Geographical barriers, environmental challenges, and complex migration events during the peopling of Eurasia

Together with evidence from the western Asian fossil record 11, and admixture between AMHs and Neanderthals predating the main Eurasian expansion 12, our results contribute to the mounting evidence for the presence of AMHs out of Africa earlier than 75,000 years ago.

2018-05-07T15:33:07+00:00May 6th, 2018|

DNA identification of a 10th century female skeleton from the Prague Castle belonging to a member of the Przemyslids Dynasty

The aim of this work is to present the results of DNA identification of a 10th century female skeleton from the Prague Castle that appears to belong to a member of the ruling Przemyslids Dynasty.

2017-09-16T16:07:42+00:00September 16th, 2017|

Subdivisions of haplogroups U and C encompass mitochondrial DNA lineages of Eneolithic–Early Bronze Age Kurgan populations of western North Pontic steppe

Our results indicate the persistence of Mesolithic hunter–gatherer mtDNA lineages in western NPR through the EBA, as well as suggesting a mtDNA lineage continuum connecting the western NPR inhabitants of the Early Metal Ages to the North Pontic Neolithic population groups.

2017-08-04T08:07:49+00:00August 4th, 2017|

Late Danubian mitochondrial genomes shed light into the Neolithisation of Central Europe in the 5th millennium BC

Here we address this issue by presenting 5 complete mitochondrial genomes of various late Danubian individuals from modern-day Poland and combining it with available published data. Our data show that Late Danubian cultures are maternally closely related to Funnel Beaker groups instead of culturally similar LBK.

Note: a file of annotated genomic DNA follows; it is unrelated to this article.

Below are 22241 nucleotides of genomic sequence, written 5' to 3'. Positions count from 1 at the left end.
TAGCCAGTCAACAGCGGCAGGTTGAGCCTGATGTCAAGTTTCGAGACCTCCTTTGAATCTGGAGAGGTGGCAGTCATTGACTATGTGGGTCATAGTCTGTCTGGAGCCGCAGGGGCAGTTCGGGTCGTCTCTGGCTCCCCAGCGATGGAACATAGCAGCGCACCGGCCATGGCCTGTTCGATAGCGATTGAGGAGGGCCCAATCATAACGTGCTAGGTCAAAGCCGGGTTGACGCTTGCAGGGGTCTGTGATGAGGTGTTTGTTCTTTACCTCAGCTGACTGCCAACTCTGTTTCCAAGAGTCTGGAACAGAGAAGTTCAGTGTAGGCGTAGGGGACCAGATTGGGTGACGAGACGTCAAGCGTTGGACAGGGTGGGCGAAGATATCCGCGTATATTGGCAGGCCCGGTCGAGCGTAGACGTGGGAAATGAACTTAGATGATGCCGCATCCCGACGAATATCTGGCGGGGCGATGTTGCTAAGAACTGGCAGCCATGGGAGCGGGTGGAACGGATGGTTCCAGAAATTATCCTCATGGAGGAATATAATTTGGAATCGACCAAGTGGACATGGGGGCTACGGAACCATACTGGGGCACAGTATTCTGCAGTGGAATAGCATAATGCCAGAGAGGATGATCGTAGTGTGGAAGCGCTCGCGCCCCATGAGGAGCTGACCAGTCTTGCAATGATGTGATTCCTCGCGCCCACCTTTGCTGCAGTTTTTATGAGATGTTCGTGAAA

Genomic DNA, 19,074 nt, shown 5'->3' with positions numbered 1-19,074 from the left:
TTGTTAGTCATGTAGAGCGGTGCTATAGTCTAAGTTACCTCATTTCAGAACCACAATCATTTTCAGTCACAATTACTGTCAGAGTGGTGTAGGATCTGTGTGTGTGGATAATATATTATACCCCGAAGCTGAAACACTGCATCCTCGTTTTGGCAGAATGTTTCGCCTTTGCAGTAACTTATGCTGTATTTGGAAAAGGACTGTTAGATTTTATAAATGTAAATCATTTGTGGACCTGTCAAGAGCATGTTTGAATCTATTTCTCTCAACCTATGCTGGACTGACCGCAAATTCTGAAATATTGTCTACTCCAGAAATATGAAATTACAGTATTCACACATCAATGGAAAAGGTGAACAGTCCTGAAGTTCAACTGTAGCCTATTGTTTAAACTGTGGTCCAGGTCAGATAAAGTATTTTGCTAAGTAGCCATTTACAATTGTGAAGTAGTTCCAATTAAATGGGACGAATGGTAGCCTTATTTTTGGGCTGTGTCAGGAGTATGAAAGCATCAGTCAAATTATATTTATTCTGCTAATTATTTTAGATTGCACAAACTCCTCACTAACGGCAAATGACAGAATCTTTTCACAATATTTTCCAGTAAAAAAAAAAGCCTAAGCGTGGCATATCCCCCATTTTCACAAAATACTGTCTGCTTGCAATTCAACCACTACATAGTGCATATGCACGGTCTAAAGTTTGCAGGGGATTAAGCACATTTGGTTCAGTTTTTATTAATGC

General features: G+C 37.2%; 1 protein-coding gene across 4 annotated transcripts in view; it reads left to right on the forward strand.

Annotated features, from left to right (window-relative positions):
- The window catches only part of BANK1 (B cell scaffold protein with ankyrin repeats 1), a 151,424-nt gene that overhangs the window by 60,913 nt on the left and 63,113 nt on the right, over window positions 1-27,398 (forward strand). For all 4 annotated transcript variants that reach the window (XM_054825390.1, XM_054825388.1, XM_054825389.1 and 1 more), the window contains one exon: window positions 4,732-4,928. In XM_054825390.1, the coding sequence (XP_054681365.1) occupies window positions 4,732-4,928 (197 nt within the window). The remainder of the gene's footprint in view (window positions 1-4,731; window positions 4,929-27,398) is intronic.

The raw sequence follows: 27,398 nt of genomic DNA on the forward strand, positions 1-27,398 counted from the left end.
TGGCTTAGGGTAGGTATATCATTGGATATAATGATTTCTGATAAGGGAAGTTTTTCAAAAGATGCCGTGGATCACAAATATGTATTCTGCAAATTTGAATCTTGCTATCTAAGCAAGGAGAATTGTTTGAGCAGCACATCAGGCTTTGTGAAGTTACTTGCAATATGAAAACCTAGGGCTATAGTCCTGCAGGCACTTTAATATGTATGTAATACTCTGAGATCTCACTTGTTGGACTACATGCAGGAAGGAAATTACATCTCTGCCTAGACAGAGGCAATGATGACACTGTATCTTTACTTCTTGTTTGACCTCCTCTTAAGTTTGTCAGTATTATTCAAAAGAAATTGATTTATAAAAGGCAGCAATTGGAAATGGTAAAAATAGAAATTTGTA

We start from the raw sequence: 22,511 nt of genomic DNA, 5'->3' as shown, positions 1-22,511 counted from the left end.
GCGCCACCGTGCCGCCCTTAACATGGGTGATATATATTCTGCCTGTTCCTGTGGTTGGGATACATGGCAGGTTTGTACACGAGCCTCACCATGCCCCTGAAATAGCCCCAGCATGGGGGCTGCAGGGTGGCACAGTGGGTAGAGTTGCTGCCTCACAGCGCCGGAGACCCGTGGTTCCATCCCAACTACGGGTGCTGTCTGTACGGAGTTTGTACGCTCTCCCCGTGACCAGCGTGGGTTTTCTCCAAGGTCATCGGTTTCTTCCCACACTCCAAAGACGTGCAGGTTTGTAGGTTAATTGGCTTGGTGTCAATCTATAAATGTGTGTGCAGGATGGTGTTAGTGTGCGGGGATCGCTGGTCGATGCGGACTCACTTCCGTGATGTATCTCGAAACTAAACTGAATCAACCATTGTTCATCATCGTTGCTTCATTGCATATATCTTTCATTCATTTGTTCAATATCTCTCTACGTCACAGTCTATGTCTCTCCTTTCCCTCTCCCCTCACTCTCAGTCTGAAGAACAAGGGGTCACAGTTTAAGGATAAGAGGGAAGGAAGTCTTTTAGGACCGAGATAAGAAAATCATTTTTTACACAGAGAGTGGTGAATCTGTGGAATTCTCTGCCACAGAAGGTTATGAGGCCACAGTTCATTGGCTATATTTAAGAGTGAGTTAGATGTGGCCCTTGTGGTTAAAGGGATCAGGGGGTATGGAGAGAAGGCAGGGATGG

2017-04-19T22:30:19+00:00April 19th, 2017|


Haplogroup H11a2a1 is a branch on the maternal tree of human kind. The woman who started this branch lived at some point between recent generations and 3,300 years ago (Behar et al., 2012b).

2018-06-18T09:42:21+00:00June 6th, 2016|

Reconstructing ancient mitochondrial DNA links between Africa and Europe

To further evaluate this issue, we analyzed 69 mitochondrial genomes belonging to various L sublineages from a wide range of European populations. Phylogeographic analyses showed that ∼65% of the European L lineages most likely arrived in rather recent historical times, including the Romanization period, the Arab conquest of the Iberian Peninsula and Sicily, and during the period of the Atlantic slave trade. However, the remaining 35% of L mtDNAs form European-specific subclades, revealing that there was gene flow from sub-Saharan Africa toward Europe as early as 11,000 yr ago.

2016-11-03T19:37:50+00:00December 31st, 2012|